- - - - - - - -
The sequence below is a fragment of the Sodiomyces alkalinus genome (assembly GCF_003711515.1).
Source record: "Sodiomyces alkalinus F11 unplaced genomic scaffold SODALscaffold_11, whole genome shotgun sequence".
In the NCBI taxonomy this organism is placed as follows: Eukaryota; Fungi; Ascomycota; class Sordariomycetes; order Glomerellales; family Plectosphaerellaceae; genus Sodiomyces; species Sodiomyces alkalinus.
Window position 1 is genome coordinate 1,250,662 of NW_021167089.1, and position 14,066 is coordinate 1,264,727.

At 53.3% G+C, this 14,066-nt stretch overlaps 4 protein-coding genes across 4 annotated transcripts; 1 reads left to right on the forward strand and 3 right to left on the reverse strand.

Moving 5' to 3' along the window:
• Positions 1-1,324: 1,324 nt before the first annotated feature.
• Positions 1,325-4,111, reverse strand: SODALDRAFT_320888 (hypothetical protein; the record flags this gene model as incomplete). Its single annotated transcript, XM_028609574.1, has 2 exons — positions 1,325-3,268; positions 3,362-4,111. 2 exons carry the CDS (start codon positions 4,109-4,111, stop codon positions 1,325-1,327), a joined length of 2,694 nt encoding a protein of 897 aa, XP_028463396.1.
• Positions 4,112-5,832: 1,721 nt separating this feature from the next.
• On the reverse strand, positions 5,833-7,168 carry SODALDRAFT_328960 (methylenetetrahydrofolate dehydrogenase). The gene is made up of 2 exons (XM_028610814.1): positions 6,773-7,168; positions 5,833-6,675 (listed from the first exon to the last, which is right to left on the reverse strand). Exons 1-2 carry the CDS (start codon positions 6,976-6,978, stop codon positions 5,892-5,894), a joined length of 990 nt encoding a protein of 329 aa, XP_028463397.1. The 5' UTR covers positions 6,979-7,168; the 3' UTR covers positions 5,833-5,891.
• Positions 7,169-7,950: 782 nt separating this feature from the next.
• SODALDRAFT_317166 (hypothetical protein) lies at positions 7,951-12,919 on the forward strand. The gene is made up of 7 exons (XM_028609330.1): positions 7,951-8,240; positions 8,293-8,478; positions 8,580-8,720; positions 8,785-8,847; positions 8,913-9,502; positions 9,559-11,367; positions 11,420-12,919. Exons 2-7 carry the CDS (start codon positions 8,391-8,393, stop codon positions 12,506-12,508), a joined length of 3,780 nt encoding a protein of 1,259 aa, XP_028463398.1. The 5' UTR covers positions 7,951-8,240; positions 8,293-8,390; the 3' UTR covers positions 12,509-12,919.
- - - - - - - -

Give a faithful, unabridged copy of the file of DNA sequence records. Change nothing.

The sequence below is a fragment of the Sodiomyces alkalinus genome (assembly GCF_003711515.1).
Source record: "Sodiomyces alkalinus F11 unplaced genomic scaffold SODALscaffold_11, whole genome shotgun sequence".
In the NCBI taxonomy this organism is placed as follows: Eukaryota; Fungi; Ascomycota; class Sordariomycetes; order Glomerellales; family Plectosphaerellaceae; genus Sodiomyces; species Sodiomyces alkalinus.
Window position 1 is genome coordinate 1,250,662 of NW_021167089.1, and position 14,066 is coordinate 1,264,727.

At 53.3% G+C, this 14,066-nt stretch overlaps 4 protein-coding genes across 4 annotated transcripts; 1 reads left to right on the forward strand and 3 right to left on the reverse strand.

Moving 5' to 3' along the window:
• Positions 1-1,324: 1,324 nt before the first annotated feature.
• Positions 1,325-4,111, reverse strand: SODALDRAFT_320888 (hypothetical protein; the record flags this gene model as incomplete). Its single annotated transcript, XM_028609574.1, has 2 exons — positions 1,325-3,268; positions 3,362-4,111. 2 exons carry the CDS (start codon positions 4,109-4,111, stop codon positions 1,325-1,327), a joined length of 2,694 nt encoding a protein of 897 aa, XP_028463396.1.
• Positions 4,112-5,832: 1,721 nt separating this feature from the next.
• On the reverse strand, positions 5,833-7,168 carry SODALDRAFT_328960 (methylenetetrahydrofolate dehydrogenase). The gene is made up of 2 exons (XM_028610814.1): positions 6,773-7,168; positions 5,833-6,675 (listed from the first exon to the last, which is right to left on the reverse strand). Exons 1-2 carry the CDS (start codon positions 6,976-6,978, stop codon positions 5,892-5,894), a joined length of 990 nt encoding a protein of 329 aa, XP_028463397.1. The 5' UTR covers positions 6,979-7,168; the 3' UTR covers positions 5,833-5,891.
• Positions 7,169-7,950: 782 nt separating this feature from the next.
• SODALDRAFT_317166 (hypothetical protein) lies at positions 7,951-12,919 on the forward strand. The gene is made up of 7 exons (XM_028609330.1): positions 7,951-8,240; positions 8,293-8,478; positions 8,580-8,720; positions 8,785-8,847; positions 8,913-9,502; positions 9,559-11,367; positions 11,420-12,919. Exons 2-7 carry the CDS (start codon positions 8,391-8,393, stop codon positions 12,506-12,508), a joined length of 3,780 nt encoding a protein of 1,259 aa, XP_028463398.1. The 5' UTR covers positions 7,951-8,240; positions 8,293-8,390; the 3' UTR covers positions 12,509-12,919.